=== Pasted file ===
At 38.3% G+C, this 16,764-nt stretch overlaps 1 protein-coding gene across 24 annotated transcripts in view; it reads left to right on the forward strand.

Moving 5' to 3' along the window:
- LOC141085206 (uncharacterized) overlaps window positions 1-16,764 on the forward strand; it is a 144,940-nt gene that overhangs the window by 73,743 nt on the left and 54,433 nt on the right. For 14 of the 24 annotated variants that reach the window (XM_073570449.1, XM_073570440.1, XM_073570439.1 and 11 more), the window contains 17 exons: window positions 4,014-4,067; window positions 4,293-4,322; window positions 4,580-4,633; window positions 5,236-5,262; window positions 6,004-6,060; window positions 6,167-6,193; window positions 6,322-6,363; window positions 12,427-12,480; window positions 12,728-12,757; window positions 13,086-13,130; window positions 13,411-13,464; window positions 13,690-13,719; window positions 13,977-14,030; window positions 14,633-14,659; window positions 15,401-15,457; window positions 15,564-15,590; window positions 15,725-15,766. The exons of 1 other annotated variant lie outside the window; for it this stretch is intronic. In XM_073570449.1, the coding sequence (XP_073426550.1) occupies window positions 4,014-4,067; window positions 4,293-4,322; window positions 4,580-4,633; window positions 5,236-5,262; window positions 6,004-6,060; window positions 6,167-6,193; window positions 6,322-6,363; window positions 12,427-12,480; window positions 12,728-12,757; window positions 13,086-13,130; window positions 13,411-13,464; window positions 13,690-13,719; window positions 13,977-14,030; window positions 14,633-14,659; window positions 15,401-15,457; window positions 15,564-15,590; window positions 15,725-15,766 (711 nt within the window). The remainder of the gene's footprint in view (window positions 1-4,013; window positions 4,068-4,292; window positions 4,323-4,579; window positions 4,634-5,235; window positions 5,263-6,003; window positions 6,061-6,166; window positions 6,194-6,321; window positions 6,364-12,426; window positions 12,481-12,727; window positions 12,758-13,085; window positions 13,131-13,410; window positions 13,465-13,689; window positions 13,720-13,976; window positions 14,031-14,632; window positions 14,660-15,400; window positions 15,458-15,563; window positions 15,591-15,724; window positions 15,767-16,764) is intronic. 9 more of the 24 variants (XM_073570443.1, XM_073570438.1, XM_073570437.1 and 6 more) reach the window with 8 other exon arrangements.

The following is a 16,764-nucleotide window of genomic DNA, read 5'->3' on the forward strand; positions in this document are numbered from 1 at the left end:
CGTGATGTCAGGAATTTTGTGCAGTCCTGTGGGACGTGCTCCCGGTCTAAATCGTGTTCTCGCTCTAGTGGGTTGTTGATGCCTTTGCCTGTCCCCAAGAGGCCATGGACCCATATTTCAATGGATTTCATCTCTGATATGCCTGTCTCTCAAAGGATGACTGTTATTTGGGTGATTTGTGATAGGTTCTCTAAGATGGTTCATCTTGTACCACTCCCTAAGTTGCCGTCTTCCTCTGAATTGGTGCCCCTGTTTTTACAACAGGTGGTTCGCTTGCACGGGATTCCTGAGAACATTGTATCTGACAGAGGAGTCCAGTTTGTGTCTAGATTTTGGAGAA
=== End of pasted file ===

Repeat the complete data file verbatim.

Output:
At 38.3% G+C, this 16,764-nt stretch overlaps 1 protein-coding gene across 24 annotated transcripts in view; it reads left to right on the forward strand.

Moving 5' to 3' along the window:
- LOC141085206 (uncharacterized) overlaps window positions 1-16,764 on the forward strand; it is a 144,940-nt gene that overhangs the window by 73,743 nt on the left and 54,433 nt on the right. For 14 of the 24 annotated variants that reach the window (XM_073570449.1, XM_073570440.1, XM_073570439.1 and 11 more), the window contains 17 exons: window positions 4,014-4,067; window positions 4,293-4,322; window positions 4,580-4,633; window positions 5,236-5,262; window positions 6,004-6,060; window positions 6,167-6,193; window positions 6,322-6,363; window positions 12,427-12,480; window positions 12,728-12,757; window positions 13,086-13,130; window positions 13,411-13,464; window positions 13,690-13,719; window positions 13,977-14,030; window positions 14,633-14,659; window positions 15,401-15,457; window positions 15,564-15,590; window positions 15,725-15,766. The exons of 1 other annotated variant lie outside the window; for it this stretch is intronic. In XM_073570449.1, the coding sequence (XP_073426550.1) occupies window positions 4,014-4,067; window positions 4,293-4,322; window positions 4,580-4,633; window positions 5,236-5,262; window positions 6,004-6,060; window positions 6,167-6,193; window positions 6,322-6,363; window positions 12,427-12,480; window positions 12,728-12,757; window positions 13,086-13,130; window positions 13,411-13,464; window positions 13,690-13,719; window positions 13,977-14,030; window positions 14,633-14,659; window positions 15,401-15,457; window positions 15,564-15,590; window positions 15,725-15,766 (711 nt within the window). The remainder of the gene's footprint in view (window positions 1-4,013; window positions 4,068-4,292; window positions 4,323-4,579; window positions 4,634-5,235; window positions 5,263-6,003; window positions 6,061-6,166; window positions 6,194-6,321; window positions 6,364-12,426; window positions 12,481-12,727; window positions 12,758-13,085; window positions 13,131-13,410; window positions 13,465-13,689; window positions 13,720-13,976; window positions 14,031-14,632; window positions 14,660-15,400; window positions 15,458-15,563; window positions 15,591-15,724; window positions 15,767-16,764) is intronic. 9 more of the 24 variants (XM_073570443.1, XM_073570438.1, XM_073570437.1 and 6 more) reach the window with 8 other exon arrangements.

The following is a 16,764-nucleotide window of genomic DNA, read 5'->3' on the forward strand; positions in this document are numbered from 1 at the left end:
CGTGATGTCAGGAATTTTGTGCAGTCCTGTGGGACGTGCTCCCGGTCTAAATCGTGTTCTCGCTCTAGTGGGTTGTTGATGCCTTTGCCTGTCCCCAAGAGGCCATGGACCCATATTTCAATGGATTTCATCTCTGATATGCCTGTCTCTCAAAGGATGACTGTTATTTGGGTGATTTGTGATAGGTTCTCTAAGATGGTTCATCTTGTACCACTCCCTAAGTTGCCGTCTTCCTCTGAATTGGTGCCCCTGTTTTTACAACAGGTGGTTCGCTTGCACGGGATTCCTGAGAACATTGTATCTGACAGAGGAGTCCAGTTTGTGTCTAGATTTTGGAGAA